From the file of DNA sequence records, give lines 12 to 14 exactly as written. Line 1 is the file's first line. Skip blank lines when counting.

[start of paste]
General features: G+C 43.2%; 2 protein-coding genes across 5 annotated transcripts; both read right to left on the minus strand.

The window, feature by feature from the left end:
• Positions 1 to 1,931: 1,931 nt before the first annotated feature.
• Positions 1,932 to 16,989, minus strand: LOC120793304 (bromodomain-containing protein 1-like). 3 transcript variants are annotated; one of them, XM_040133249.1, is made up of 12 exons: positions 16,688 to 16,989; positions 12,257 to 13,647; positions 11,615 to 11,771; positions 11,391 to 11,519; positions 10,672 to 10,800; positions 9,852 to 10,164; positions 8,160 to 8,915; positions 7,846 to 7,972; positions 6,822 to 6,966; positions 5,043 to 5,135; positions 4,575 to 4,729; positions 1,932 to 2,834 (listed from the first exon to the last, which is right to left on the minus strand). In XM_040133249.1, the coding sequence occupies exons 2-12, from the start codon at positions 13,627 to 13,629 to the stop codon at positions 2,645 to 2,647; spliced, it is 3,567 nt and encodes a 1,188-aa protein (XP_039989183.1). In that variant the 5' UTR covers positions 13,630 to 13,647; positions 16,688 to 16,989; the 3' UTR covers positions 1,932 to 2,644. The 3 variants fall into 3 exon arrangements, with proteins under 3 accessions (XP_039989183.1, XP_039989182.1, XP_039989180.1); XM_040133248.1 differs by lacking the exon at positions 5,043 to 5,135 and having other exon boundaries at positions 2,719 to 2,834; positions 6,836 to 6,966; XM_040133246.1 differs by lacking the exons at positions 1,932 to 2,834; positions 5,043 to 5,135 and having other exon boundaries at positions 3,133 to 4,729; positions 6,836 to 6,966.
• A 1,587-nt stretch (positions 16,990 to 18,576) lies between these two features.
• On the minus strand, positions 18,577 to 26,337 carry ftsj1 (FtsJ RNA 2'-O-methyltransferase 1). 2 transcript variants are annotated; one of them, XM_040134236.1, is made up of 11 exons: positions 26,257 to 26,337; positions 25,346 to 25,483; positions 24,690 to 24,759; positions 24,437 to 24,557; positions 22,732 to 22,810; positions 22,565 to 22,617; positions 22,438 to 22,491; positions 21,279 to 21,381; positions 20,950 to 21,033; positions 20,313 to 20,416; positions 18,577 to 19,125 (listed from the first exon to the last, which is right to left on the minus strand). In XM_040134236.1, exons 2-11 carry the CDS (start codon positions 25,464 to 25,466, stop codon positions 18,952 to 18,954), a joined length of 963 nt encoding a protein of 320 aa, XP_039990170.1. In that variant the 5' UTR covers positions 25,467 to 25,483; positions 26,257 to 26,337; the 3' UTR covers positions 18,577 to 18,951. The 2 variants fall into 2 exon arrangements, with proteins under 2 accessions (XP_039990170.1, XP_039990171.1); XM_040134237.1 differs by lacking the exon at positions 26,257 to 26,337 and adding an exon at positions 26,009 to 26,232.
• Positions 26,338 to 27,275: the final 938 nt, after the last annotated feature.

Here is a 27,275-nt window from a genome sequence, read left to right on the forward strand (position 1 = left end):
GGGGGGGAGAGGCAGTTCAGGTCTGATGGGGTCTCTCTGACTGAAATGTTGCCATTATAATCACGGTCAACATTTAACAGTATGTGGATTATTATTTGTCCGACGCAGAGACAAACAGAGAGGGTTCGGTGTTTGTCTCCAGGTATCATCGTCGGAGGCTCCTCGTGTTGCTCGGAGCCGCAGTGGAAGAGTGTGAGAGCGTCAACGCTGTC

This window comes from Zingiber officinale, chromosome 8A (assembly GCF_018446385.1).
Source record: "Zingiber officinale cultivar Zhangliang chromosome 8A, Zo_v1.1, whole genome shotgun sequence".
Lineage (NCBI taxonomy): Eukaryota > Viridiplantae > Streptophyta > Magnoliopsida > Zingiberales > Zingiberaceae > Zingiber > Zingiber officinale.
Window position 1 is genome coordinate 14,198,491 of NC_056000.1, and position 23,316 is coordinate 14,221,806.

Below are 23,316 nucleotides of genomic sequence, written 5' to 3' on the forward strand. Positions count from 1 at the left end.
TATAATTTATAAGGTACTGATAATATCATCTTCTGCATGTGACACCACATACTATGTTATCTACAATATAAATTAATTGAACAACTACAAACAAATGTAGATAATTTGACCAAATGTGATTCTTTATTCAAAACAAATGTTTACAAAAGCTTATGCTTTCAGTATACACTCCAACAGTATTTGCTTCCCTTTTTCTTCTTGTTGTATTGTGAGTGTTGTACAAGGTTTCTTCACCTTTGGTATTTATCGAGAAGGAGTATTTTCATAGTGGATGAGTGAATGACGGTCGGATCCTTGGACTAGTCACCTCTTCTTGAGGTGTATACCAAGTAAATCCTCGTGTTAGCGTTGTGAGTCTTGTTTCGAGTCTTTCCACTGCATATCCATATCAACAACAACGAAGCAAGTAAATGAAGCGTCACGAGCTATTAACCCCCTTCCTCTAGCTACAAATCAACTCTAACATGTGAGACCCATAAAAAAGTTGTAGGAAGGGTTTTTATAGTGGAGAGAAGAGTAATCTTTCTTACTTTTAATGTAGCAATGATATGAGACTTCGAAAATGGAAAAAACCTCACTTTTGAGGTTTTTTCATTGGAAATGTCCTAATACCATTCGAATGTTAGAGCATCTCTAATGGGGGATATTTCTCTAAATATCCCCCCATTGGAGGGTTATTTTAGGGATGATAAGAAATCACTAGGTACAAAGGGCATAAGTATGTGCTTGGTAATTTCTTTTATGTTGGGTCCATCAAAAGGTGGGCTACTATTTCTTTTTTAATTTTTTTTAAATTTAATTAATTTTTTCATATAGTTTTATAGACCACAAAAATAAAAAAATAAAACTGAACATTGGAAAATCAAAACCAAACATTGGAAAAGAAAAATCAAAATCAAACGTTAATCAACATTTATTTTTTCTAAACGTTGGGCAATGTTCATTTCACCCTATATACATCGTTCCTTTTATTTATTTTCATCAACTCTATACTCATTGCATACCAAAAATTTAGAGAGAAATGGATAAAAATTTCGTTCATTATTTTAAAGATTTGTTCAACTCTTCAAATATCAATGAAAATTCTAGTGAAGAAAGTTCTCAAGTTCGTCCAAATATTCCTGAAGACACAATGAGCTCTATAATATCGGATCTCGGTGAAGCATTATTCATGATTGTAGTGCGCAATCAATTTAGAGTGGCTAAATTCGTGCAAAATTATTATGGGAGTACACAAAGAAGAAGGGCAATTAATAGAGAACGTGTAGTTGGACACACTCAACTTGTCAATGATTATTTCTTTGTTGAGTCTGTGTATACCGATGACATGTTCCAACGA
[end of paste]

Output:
Lineage (NCBI taxonomy): Eukaryota > Viridiplantae > Streptophyta > Magnoliopsida > Zingiberales > Zingiberaceae > Zingiber > Zingiber officinale.
Window position 1 is genome coordinate 14,198,491 of NC_056000.1, and position 23,316 is coordinate 14,221,806.

Below are 23,316 nucleotides of genomic sequence, written 5' to 3' on the forward strand. Positions count from 1 at the left end.